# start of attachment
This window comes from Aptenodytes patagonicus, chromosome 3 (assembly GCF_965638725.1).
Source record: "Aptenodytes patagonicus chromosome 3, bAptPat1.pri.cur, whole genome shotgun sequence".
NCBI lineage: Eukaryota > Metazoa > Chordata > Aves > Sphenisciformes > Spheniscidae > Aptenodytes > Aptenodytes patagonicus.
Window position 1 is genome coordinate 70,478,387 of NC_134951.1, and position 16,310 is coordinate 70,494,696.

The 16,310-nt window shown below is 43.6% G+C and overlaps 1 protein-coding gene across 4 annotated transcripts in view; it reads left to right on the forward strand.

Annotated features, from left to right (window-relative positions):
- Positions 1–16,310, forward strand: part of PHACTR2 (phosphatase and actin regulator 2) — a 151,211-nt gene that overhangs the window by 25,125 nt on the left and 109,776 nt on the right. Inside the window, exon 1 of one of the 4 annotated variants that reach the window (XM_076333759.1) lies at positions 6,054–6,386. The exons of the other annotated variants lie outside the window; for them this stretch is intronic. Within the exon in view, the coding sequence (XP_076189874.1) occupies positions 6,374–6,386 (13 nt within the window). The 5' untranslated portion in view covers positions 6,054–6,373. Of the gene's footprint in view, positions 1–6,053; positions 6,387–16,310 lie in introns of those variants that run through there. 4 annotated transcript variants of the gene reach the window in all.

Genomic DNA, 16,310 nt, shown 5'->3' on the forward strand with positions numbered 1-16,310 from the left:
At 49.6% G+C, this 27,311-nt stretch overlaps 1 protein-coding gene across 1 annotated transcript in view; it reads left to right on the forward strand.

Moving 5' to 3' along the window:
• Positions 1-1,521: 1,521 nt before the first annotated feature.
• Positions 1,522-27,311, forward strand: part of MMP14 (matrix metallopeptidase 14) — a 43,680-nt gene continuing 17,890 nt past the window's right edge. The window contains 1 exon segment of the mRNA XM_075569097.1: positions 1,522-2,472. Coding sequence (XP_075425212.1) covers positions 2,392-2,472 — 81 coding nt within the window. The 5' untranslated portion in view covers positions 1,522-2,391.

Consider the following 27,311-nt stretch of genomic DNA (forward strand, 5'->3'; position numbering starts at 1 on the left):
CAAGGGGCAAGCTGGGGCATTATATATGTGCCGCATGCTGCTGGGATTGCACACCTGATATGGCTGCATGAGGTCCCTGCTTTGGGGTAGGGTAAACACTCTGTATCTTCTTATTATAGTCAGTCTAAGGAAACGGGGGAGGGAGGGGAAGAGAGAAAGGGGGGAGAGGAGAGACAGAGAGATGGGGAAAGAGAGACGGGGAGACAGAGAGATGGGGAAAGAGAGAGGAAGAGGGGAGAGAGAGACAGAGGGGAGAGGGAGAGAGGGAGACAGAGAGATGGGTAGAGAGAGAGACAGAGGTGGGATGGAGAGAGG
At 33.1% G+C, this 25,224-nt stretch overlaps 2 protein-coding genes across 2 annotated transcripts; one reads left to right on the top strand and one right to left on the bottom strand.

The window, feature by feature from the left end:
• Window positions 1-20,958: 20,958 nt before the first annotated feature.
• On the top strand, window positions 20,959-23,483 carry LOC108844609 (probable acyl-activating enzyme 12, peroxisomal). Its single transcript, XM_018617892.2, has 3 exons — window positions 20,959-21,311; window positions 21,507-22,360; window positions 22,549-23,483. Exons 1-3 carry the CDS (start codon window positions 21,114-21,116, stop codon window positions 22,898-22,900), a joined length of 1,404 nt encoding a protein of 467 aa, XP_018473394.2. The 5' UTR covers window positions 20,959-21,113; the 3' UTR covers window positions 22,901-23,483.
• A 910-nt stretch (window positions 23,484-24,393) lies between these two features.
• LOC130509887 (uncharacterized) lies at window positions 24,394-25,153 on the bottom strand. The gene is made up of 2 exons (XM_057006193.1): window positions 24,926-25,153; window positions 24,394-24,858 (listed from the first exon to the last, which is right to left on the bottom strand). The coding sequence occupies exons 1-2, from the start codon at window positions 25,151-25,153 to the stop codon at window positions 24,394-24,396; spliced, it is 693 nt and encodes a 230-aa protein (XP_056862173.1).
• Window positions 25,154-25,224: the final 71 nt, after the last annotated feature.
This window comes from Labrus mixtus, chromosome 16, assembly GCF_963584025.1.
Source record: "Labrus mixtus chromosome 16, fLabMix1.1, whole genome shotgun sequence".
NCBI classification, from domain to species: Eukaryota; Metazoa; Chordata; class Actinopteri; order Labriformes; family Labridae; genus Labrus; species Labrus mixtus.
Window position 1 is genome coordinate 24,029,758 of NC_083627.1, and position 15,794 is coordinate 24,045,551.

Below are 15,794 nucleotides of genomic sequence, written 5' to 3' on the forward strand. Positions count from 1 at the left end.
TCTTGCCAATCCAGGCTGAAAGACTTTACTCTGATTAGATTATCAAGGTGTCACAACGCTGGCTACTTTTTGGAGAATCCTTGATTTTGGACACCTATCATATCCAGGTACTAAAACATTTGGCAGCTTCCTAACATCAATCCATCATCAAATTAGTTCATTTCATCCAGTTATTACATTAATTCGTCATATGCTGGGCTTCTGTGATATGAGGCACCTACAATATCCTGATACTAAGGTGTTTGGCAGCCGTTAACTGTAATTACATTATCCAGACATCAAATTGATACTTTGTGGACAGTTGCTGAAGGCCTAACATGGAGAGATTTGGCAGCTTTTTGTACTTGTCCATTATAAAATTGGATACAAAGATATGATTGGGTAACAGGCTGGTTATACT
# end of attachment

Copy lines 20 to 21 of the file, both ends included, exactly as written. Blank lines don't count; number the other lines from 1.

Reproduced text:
• LOC130509887 (uncharacterized) lies at window positions 24,394-25,153 on the bottom strand. The gene is made up of 2 exons (XM_057006193.1): window positions 24,926-25,153; window positions 24,394-24,858 (listed from the first exon to the last, which is right to left on the bottom strand). The coding sequence occupies exons 1-2, from the start codon at window positions 25,151-25,153 to the stop codon at window positions 24,394-24,396; spliced, it is 693 nt and encodes a 230-aa protein (XP_056862173.1).
• Window positions 25,154-25,224: the final 71 nt, after the last annotated feature.